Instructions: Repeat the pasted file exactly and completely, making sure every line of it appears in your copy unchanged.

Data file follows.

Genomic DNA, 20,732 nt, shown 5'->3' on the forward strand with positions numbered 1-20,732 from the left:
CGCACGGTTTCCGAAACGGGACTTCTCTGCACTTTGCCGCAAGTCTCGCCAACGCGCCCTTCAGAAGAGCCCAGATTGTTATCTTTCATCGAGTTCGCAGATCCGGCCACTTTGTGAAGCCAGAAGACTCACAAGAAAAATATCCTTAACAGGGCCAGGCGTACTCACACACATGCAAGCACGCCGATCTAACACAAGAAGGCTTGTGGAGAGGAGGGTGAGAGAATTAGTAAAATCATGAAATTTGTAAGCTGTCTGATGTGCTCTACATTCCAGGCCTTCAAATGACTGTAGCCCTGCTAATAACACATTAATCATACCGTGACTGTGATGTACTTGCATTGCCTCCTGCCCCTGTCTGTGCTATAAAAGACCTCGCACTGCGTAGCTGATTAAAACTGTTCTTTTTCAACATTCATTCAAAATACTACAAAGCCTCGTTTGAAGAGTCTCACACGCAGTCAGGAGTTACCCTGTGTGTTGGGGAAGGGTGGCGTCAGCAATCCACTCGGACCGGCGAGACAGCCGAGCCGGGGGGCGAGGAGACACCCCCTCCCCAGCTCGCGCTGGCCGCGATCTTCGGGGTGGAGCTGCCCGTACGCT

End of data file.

Genomic DNA, 20,732 nt, shown 5'->3' on the forward strand with positions numbered 1-20,732 from the left:
CGCACGGTTTCCGAAACGGGACTTCTCTGCACTTTGCCGCAAGTCTCGCCAACGCGCCCTTCAGAAGAGCCCAGATTGTTATCTTTCATCGAGTTCGCAGATCCGGCCACTTTGTGAAGCCAGAAGACTCACAAGAAAAATATCCTTAACAGGGCCAGGCGTACTCACACACATGCAAGCACGCCGATCTAACACAAGAAGGCTTGTGGAGAGGAGGGTGAGAGAATTAGTAAAATCATGAAATTTGTAAGCTGTCTGATGTGCTCTACATTCCAGGCCTTCAAATGACTGTAGCCCTGCTAATAACACATTAATCATACCGTGACTGTGATGTACTTGCATTGCCTCCTGCCCCTGTCTGTGCTATAAAAGACCTCGCACTGCGTAGCTGATTAAAACTGTTCTTTTTCAACATTCATTCAAAATACTACAAAGCCTCGTTTGAAGAGTCTCACACGCAGTCAGGAGTTACCCTGTGTGTTGGGGAAGGGTGGCGTCAGCAATCCACTCGGACCGGCGAGACAGCCGAGCCGGGGGGCGAGGAGACACCCCCTCCCCAGCTCGCGCTGGCCGCGATCTTCGGGGTGGAGCTGCCCGTACGCT